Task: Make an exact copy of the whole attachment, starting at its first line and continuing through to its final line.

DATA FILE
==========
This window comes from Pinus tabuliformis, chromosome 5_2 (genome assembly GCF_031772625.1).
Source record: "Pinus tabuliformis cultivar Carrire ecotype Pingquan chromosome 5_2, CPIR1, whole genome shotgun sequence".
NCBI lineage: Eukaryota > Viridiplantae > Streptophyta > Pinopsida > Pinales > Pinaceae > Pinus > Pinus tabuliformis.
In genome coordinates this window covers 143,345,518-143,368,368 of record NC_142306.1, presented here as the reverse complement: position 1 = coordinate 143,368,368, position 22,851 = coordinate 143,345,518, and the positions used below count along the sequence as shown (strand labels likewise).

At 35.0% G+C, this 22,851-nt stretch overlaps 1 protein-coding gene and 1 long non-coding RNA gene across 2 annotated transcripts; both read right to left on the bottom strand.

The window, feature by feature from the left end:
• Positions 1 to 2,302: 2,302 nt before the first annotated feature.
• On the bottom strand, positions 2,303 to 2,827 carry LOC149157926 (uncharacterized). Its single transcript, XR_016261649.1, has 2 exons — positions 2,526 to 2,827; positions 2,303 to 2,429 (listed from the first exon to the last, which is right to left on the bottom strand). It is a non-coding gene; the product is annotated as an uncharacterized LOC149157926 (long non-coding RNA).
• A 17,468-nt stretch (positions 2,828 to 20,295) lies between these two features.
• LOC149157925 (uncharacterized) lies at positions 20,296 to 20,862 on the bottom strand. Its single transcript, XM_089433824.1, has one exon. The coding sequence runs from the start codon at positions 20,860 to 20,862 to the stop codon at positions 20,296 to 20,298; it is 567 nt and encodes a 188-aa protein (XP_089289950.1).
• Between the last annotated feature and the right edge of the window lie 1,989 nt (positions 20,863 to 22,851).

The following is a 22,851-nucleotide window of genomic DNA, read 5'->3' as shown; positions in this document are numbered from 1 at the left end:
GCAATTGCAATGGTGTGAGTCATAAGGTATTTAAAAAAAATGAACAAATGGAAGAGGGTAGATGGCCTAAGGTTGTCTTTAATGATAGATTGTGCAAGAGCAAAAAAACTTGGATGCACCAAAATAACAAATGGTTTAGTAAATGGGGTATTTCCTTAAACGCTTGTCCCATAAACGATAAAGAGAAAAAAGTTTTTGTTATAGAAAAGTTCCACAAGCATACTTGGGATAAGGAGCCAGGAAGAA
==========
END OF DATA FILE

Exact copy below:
This window comes from Pinus tabuliformis, chromosome 5_2 (genome assembly GCF_031772625.1).
Source record: "Pinus tabuliformis cultivar Carrire ecotype Pingquan chromosome 5_2, CPIR1, whole genome shotgun sequence".
NCBI lineage: Eukaryota > Viridiplantae > Streptophyta > Pinopsida > Pinales > Pinaceae > Pinus > Pinus tabuliformis.
In genome coordinates this window covers 143,345,518-143,368,368 of record NC_142306.1, presented here as the reverse complement: position 1 = coordinate 143,368,368, position 22,851 = coordinate 143,345,518, and the positions used below count along the sequence as shown (strand labels likewise).

At 35.0% G+C, this 22,851-nt stretch overlaps 1 protein-coding gene and 1 long non-coding RNA gene across 2 annotated transcripts; both read right to left on the bottom strand.

The window, feature by feature from the left end:
• Positions 1 to 2,302: 2,302 nt before the first annotated feature.
• On the bottom strand, positions 2,303 to 2,827 carry LOC149157926 (uncharacterized). Its single transcript, XR_016261649.1, has 2 exons — positions 2,526 to 2,827; positions 2,303 to 2,429 (listed from the first exon to the last, which is right to left on the bottom strand). It is a non-coding gene; the product is annotated as an uncharacterized LOC149157926 (long non-coding RNA).
• A 17,468-nt stretch (positions 2,828 to 20,295) lies between these two features.
• LOC149157925 (uncharacterized) lies at positions 20,296 to 20,862 on the bottom strand. Its single transcript, XM_089433824.1, has one exon. The coding sequence runs from the start codon at positions 20,860 to 20,862 to the stop codon at positions 20,296 to 20,298; it is 567 nt and encodes a 188-aa protein (XP_089289950.1).
• Between the last annotated feature and the right edge of the window lie 1,989 nt (positions 20,863 to 22,851).

The following is a 22,851-nucleotide window of genomic DNA, read 5'->3' as shown; positions in this document are numbered from 1 at the left end:
GCAATTGCAATGGTGTGAGTCATAAGGTATTTAAAAAAAATGAACAAATGGAAGAGGGTAGATGGCCTAAGGTTGTCTTTAATGATAGATTGTGCAAGAGCAAAAAAACTTGGATGCACCAAAATAACAAATGGTTTAGTAAATGGGGTATTTCCTTAAACGCTTGTCCCATAAACGATAAAGAGAAAAAAGTTTTTGTTATAGAAAAGTTCCACAAGCATACTTGGGATAAGGAGCCAGGAAGAA